Guest Post: Umpire Tim McClelland Retires After 33 Years in Baseball: Tied to the Yankees Forever

The following is a guest post from Adam Moss, who you may know from the comments as Roadgeek Adam. Adam wrote about long-time umpire Tim McClelland and his ties to the Yankees. McClelland did not work due to a back injury last year and recently retired.

McClelland and Jorge Posada in the 2003 ALCS. (Getty)
McClelland and Jorge Posada in the 2003 ALCS. (Getty)

Veteran Major League Baseball umpire Tim McClelland has retired after 33 years in the game. Hired by the American League in 1981, the Michigan State University product umpired his first game on September 3, in a game between the Toronto Blue Jays and the Chicago White Sox (which also included the MLB debut of Jesse Barfield!) Tim McClelland had back surgery in 2014, which kept him out the entire season and had him considering retirement. Earlier this week, that officially happened.

McClelland is notably famous for the day of his first ever ejection, which we mostly know as the Pine Tar Game, July 24, 1983. We Yankees fans know quite well the story behind the Pine Tar Game, with Billy Martin questioning George Brett’s bat after a home run that would’ve given the Royals the lead. The bat supposedly had too much pine tar compared to the league rules, and after talking with fellow umpires Drew Coble, Joe Brinkman and Nick Bremigen, McClelland officially agreed with Martin and called Brett out (overturning the home run).

McClelland immediately ejected George Brett, who wanted a piece of the young umpire at that point. McClelland also ejected Royals manager Dick Howser, coach Rocky Colavito and pitcher Gaylord Perry for trying to get the bat away from the umpires (by using the bat boy) so it would not be brought to the umpire’s room and make a trip to the American League office, run by Lee MacPhail. As we know, MacPhail overturned the decision of McClelland and the Yankees lost the game 5-4. It would not be the last time McClelland’s had to deal with questionable bats, as in 2003, Sammy Sosa used a corked bat (“reserved for batting practice”) against the late Geremi Gonzalez of Tampa Bay. McClelland, now 20 years removed from the Brett incident, ejected Sosa, and the ground out RBI that Sosa made with the bat was reversed. (This is also the most recent time a person has been caught using a corked bat.)

McClelland also gained some notoriety in the 2009 American League Championship Series between the Yankees and Angels. First off, he was the third base umpire in Game 4 when Jorge Posada got caught in a rundown in the 5th inning between third base and home plate. Robinson Cano used this opportunity to advance to third, and both Posada and Cano were both tagged out by Mike Napoli. Instead, McClelland only called Posada out because he felt Cano was touching third base when he was tagged. The other call involved Nick Swisher leaving third base too soon when tagging up to advance to home. On that call, McClelland was quoted: “I’m not sure I believe the replay of that one.” In other words, he thinks that he’s right.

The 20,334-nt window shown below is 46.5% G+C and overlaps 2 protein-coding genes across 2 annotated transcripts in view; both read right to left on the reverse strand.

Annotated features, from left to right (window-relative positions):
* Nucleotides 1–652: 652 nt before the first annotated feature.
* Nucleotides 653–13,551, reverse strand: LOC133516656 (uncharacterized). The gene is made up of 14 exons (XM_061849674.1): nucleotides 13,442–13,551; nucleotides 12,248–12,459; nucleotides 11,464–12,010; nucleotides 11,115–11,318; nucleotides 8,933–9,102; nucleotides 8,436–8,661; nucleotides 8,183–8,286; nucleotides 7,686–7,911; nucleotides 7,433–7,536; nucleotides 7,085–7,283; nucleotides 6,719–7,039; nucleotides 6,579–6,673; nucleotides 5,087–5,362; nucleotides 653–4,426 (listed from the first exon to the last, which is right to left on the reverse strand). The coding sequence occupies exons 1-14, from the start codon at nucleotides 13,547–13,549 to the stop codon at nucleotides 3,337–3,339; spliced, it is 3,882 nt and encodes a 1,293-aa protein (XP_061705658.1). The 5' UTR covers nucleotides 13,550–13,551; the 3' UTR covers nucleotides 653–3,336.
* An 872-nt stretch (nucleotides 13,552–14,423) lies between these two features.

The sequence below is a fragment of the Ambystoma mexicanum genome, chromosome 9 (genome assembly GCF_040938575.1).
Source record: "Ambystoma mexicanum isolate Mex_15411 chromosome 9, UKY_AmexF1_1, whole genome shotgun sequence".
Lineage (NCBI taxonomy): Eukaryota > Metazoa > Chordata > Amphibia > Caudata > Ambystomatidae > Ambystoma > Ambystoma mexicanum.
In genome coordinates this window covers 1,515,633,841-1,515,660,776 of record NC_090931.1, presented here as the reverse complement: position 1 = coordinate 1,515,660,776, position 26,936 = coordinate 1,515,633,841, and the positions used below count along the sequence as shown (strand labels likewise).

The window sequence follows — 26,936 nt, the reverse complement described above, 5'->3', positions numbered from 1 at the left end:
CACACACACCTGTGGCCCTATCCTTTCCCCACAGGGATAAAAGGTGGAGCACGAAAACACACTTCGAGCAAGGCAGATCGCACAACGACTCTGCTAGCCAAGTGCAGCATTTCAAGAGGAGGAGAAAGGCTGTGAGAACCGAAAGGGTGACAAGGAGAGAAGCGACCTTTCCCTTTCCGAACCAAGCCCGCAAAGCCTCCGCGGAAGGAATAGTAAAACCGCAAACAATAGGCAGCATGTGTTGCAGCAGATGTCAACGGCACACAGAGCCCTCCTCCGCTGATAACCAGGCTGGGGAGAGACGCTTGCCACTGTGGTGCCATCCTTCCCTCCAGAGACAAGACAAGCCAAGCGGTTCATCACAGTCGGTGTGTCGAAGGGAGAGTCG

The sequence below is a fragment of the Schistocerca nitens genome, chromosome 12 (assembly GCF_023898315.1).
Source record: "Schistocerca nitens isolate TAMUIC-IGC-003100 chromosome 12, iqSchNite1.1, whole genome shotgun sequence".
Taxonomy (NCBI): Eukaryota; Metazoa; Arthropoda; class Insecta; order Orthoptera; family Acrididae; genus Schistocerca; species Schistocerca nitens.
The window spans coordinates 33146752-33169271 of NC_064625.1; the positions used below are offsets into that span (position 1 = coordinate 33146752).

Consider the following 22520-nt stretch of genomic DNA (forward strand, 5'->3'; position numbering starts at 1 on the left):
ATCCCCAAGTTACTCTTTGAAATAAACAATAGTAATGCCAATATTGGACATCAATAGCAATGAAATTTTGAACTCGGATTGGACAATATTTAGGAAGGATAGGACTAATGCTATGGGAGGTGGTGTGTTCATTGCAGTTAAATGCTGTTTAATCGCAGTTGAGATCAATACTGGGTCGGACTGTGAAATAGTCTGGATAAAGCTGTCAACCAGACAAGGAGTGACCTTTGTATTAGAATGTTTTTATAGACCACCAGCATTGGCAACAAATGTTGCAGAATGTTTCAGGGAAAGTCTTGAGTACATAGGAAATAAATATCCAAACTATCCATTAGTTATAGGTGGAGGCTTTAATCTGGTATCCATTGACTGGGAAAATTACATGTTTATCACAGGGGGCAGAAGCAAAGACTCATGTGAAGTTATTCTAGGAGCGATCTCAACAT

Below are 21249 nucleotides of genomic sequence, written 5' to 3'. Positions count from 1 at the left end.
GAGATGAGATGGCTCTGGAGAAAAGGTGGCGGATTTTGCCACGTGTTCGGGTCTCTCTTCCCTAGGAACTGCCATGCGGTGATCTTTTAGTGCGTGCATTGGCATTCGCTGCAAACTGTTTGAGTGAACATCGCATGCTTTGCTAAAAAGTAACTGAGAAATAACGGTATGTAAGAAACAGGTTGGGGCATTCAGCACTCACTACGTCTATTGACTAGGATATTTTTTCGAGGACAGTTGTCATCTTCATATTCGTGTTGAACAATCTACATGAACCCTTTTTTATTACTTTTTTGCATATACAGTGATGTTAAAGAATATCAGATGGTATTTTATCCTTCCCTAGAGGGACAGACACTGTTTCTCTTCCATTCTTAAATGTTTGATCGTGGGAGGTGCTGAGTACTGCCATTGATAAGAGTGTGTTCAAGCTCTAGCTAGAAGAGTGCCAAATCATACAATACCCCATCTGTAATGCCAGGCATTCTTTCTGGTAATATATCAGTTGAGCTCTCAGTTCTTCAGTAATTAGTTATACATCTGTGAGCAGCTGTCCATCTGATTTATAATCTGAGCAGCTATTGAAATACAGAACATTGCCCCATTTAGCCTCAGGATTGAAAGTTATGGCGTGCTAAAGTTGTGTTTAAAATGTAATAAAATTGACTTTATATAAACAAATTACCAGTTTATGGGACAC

Tim McClelland was also the home plate umpire for the David Wells’ perfect game on May 17, 1998. He has also been a part of seven no-hitters, including Phillip Humber’s perfect game in 2012. In all, McClelland worked parts of 33 seasons, umpiring officially 4,236 games with 1,075 at home plate. He’s been part of five Division Series (1997, 2000, 2002, 2004 and 2006), nine Championship Series (1988, 1995, 1999, 2001, 2003, 2005, 2007, 2008 and 2009) and four World Series (1993, 2000, 2002 and 2006) as well as three All-Star Games (1986, 1998 and 2003).

As far as ejections, McClelland ejected 77 players, coaches and managers, including the four on July 24, 1983. He’s ejected people from the Yankees 12 times, including every single manager from Yogi Berra through Joe Girardi (except for Buck Showalter).

Honestly, losing McClelland is a big loss to Major League Baseball. While some people were very displeased with his ball and strike calling style, which is notoriously slow, he was one of the most respected umpires as voted by the players. I have major respect for the great McClelland, who I honored in my fantasy league this year, and he’s going to finish a career that is well-respected. I will miss the great McClelland behind the plate, and I am sure many others will as well.